Place:Derby St. Alkmund, Derbyshire, England

NameDerby St. Alkmund
Alt namesLittle Chestersource: from redirect
TypeParish (ancient), Civil parish
Coordinates52.9268°N 1.4786°W
Located inDerbyshire, England
See alsoMorleston and Litchurch Hundred, Derbyshire, Englandhundred in which it was located
Derby, Derbyshire, Englandcounty borough into which it was absorbed in 1897
source: Family History Library Catalog

Parish Registers from 1538; Bishops Transcripts from 1662

Derby St. Alkmund parish covered the northern part of the city of Derby with Mackworth to the west, Darley Abbey to the north and Derby St. Paul on the east. It included the village of Little Chester. (Source: English Jurisdictions). The parish was considered a civil parish between (probably) 1837 and (definitely) 1898. As an ancient parish it was also responsible for Darley Abbey, Quarndon and Little Eaton.

the text in this section is copied from an article in Wikipedia

Saint Alkmund's Church was a Victorian church, which stood in a Georgian square between Bridgegate and Queen Street in Derby; this was the only Georgian square in the city. The church and its yard were demolished in 1968 for construction of a road to improve traffic flow.

Churches dedicated to Saint Alkmund had been constructed on this site since the 9th century. Artefacts recovered from this site include a stone sarcophagus and remains of a tall stone cross, both now held at the Derby Museum and Art Gallery.

The building was replaced with a modern church on Kedleston Road, St Alkmund’s (new) Church, Derby.

For more information, see the EN Wikipedia article St Alkmund's Church, Derby.

Research Tips

  • British History Online (Victoria County Histories) does not appear to cover Derbyshire geographically. A History of the County of Derby: Volume 2, edited by William Page is a part-volume covering the religious houses of the county. No further volumes have been found.
  • GENUKI main page for Derbyshire which provides information on various topics covering the whole of the county, and also a link to a list of parishes. Under each parish there is a list of the settlements within it and brief description of each. This is a list of pre-1834 ancient or ecclesiastical parishes but there are suggestions as to how to find parishes set up since then. GENUKI provides references to other organizations who hold genealogical information for the local area. There is no guarantee that the website has been kept up to date and therefore the reader should check additional sources if possible.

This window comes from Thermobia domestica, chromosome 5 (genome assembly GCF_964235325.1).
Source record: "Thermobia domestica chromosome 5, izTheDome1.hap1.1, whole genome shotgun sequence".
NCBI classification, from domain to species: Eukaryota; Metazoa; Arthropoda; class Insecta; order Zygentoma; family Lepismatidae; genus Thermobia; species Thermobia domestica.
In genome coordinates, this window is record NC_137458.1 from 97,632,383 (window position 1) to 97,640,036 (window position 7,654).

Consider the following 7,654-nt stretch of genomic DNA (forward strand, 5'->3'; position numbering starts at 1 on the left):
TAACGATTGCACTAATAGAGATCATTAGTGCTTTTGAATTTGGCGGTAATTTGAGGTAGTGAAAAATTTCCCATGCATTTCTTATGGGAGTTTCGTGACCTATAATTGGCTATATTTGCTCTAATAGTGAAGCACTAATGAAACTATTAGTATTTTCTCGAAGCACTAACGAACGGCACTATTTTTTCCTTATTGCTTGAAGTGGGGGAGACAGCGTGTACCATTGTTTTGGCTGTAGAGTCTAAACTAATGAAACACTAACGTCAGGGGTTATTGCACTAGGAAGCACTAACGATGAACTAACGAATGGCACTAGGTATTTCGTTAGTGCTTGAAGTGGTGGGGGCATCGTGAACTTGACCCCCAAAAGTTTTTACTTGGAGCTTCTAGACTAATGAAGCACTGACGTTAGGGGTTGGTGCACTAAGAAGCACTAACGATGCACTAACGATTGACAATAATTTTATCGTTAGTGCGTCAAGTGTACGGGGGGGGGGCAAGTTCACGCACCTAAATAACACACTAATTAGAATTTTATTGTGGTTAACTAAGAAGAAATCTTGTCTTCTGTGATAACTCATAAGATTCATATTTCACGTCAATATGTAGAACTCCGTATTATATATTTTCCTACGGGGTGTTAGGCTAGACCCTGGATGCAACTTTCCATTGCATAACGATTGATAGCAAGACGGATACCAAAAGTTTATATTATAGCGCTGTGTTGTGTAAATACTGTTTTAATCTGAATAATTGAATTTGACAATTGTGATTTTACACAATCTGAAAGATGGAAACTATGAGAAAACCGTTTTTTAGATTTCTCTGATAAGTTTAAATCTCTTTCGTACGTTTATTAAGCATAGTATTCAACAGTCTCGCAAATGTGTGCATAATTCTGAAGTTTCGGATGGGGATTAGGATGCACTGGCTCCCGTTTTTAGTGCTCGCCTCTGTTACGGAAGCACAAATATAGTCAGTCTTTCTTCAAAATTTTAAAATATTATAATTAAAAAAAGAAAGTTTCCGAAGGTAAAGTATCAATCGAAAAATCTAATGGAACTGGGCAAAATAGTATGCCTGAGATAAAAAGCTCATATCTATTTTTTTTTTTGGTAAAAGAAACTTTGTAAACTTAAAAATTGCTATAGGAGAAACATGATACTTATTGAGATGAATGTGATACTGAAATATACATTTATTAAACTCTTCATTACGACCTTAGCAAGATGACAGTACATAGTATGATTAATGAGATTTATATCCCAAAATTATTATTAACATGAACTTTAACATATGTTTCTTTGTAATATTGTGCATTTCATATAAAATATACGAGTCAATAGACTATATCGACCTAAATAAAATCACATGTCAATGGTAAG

• The FamilyTree Wiki has a series of pages similar to those provided by GENUKI which may have been prepared at a later date and from more recent data. The wiki has a link to English Jurisdictions 1851 which gives the registration district and wapentake for each parish, together with statistics from the 1851 census for the area.
  • A Vision of Britain through Time, Derbyshire, section "Units and Statistics" leads to analyses of population and organization of the county from about 1800 through 1974. There are pages available for all civil parishes, municipal boroughs and other administrative divisions. Descriptions provided are usually based on a gazetteer of 1870-72 which often provides brief notes on the economic basis of the settlement and significant occurences through its history.
  • These two maps indicate the boundaries between parishes, etc., but for a more detailed view of a specific area try a map from this selection. The oldest series are very clear at the third magnification offered. Comparing the map details with the GENUKI details for the same area is well worthwhile.
This page uses content from the English Wikipedia. The original content was at St Alkmund's Church, Derby. The list of authors can be seen in the page history. As with WeRelate, the content of Wikipedia is available under the Creative Commons Attribution/Share-Alike License.